I was proud of our nation then. And I’m still proud of it now. Let us remember the fallen today, mourn our losses. We may not have known the victims personally, but they are still our own. Because they were just like you and I.
They were Americans.
Land of the free, home of the brave. This is where we live, who we are.
We will not forget.
–Ben H. Rome
I was a continent away when the plane came crashing into the Pentagon. I was trying desperately to get home from a short vacation, bookended by a few days of work travel. I was at LAX, checking in for my early morning flight when the world came apart. Instead of security guards scanning bags by X-Ray, Los Angeles’ finest stood at the metal detectors, weapons drawn.
It took me the better part of a week to come back to DC, by train and automobile. Our train was late leaving LA, and later still arriving into New Orleans, meaning I missed my connection to the Crescent bound for DC. Three of us, not content to make it that far and then have to stop again for a few days, rented a car from the airport and drove into DC. We came into the city, all of us exhausted and unshowered, on a sunny Sunday morning. Flags were hanging from the open windows of the Senate and House office buildings ringing the still-standing Capitol.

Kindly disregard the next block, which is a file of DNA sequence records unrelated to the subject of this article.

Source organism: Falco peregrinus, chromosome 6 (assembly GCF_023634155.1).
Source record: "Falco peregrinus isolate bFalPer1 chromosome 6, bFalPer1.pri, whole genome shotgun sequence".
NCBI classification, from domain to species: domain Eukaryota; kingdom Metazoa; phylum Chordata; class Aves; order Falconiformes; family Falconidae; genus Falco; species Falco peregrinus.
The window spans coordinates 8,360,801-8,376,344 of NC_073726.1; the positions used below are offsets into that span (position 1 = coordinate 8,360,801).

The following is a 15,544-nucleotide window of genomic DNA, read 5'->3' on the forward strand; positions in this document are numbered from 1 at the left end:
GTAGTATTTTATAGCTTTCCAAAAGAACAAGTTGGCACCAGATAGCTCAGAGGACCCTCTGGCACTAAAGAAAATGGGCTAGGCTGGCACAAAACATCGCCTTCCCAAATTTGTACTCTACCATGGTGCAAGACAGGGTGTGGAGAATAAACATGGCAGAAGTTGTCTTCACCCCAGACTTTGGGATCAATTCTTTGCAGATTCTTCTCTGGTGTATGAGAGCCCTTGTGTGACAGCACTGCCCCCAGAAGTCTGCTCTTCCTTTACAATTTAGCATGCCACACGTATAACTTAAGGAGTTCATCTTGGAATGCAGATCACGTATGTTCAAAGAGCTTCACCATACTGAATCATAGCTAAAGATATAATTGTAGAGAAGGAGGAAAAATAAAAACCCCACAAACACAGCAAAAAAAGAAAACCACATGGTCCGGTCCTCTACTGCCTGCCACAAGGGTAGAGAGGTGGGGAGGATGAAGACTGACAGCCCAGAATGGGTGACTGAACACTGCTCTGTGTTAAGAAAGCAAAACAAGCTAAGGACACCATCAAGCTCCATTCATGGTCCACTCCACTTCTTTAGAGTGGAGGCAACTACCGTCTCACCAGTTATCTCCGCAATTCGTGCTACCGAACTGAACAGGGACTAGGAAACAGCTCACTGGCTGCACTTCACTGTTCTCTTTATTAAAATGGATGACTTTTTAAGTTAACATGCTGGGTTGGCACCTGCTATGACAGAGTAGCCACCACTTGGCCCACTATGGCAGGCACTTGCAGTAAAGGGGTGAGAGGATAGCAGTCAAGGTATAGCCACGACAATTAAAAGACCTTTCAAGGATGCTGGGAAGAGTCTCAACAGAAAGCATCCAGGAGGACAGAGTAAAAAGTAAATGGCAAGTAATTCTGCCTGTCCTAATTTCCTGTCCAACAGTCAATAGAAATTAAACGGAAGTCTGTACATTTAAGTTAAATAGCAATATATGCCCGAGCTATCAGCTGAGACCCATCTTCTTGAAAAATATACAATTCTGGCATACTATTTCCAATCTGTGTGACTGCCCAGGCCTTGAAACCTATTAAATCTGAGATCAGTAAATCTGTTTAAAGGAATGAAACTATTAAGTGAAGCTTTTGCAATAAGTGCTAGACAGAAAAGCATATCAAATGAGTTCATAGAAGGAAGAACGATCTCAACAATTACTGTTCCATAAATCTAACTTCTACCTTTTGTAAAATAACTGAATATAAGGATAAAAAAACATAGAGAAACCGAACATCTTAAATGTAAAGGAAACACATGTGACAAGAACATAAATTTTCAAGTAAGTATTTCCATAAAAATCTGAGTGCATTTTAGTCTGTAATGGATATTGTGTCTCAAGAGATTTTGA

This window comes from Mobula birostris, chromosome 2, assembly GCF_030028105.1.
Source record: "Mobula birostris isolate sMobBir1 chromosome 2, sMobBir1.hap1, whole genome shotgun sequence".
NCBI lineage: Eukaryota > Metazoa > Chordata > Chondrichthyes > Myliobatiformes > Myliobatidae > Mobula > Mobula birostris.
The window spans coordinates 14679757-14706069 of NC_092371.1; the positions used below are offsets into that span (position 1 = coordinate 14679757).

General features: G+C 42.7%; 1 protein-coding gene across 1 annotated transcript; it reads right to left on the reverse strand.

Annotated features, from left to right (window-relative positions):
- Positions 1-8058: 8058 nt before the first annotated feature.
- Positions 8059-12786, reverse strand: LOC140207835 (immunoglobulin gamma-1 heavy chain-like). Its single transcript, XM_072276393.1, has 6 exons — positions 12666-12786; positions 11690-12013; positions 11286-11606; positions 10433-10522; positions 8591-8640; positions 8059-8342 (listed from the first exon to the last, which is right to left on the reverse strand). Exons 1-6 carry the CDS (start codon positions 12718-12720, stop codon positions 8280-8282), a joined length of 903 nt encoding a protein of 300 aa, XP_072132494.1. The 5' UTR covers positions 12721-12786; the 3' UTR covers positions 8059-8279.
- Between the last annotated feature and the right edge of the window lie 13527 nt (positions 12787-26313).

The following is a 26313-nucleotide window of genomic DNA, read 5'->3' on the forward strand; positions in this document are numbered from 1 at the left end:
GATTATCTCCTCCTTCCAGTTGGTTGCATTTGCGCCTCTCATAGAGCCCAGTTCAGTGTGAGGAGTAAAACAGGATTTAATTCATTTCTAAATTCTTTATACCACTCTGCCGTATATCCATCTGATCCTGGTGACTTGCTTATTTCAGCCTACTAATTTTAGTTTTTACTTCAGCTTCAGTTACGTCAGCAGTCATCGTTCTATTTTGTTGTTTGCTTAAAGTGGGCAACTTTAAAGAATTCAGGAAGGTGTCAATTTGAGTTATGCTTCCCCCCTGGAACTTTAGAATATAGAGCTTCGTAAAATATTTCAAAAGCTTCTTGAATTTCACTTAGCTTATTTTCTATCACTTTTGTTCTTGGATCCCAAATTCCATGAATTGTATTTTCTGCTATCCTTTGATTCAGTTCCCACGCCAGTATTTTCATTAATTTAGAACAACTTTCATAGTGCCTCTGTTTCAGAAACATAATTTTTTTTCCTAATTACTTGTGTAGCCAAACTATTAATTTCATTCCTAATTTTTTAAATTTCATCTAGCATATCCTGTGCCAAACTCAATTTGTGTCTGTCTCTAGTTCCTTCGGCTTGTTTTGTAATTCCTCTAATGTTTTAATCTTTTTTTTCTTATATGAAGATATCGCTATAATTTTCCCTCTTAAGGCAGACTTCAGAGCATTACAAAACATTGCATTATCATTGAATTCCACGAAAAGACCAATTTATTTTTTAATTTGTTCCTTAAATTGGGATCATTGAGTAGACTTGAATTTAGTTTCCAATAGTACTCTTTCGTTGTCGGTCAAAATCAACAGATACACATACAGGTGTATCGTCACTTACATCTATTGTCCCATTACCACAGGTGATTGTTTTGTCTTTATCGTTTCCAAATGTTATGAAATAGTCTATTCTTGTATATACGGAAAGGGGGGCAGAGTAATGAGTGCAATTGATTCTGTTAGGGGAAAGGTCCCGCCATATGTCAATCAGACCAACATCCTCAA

We knew everything was fine. We knew it. We’d seen pictures of DC, everything still in one piece, but we needed to take it in with our own eyes. Our slow tour around the Capitol with the windows down and the fall air flowing through the car made real to us that our home was safe again, even if wounded.
This day has, as a political football, been used to justify all manner of bad behavior by both individuals and governments, at the behest of those who died that day. I remember most my return to DC in its aftermath, and the love I felt for my adoptive home.
It was a weekday morning, but unlike most weekday mornings I didn’t wake to the alarm. I was in San Francisco. My cell phone kept ringing and ringing. I finally stumbled up to answer it and heard my mother – in hysterics – asking me where I was.